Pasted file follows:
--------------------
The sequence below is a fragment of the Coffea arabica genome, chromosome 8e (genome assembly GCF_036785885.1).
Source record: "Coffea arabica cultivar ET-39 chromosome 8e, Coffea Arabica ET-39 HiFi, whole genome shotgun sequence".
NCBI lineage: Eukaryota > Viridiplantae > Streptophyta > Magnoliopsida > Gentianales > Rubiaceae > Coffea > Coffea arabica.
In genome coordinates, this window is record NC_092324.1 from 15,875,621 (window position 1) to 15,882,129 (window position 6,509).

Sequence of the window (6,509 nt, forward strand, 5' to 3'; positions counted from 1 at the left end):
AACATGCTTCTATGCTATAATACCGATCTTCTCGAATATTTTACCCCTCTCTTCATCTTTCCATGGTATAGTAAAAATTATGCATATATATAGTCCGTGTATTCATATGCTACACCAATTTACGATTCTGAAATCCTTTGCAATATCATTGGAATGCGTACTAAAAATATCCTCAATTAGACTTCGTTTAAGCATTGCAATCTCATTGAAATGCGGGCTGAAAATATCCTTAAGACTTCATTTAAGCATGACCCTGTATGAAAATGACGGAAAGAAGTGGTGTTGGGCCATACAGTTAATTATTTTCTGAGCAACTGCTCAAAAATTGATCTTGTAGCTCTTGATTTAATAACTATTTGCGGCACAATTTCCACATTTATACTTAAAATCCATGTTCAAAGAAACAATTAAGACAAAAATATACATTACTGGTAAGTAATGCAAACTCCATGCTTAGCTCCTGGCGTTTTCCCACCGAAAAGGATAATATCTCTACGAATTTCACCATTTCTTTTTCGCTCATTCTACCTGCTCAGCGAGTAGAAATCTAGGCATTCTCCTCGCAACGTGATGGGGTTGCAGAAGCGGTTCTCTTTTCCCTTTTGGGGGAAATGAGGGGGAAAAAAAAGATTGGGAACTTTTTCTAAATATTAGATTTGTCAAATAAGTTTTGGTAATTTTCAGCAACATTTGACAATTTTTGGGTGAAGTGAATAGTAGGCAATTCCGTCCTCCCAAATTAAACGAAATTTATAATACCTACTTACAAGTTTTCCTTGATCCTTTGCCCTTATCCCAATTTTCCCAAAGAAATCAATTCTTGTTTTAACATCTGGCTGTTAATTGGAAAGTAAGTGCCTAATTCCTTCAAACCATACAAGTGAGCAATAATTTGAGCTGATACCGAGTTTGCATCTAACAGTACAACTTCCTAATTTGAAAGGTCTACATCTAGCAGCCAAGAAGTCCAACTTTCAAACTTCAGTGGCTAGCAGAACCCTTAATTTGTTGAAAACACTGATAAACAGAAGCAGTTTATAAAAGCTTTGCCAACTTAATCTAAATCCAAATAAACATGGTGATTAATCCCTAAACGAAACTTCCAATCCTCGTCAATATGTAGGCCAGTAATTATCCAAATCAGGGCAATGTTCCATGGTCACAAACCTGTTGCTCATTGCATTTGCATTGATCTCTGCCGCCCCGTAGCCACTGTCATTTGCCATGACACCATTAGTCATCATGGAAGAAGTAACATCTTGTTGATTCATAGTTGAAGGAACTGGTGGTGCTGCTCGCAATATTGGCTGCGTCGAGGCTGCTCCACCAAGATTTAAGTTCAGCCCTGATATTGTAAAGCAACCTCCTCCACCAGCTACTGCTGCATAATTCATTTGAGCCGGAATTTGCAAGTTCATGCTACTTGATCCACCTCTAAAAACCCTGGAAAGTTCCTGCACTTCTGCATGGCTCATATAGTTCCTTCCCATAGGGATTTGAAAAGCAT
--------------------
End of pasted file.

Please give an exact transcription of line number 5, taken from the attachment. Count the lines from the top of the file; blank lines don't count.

Sequence of the window (6,509 nt, forward strand, 5' to 3'; positions counted from 1 at the left end):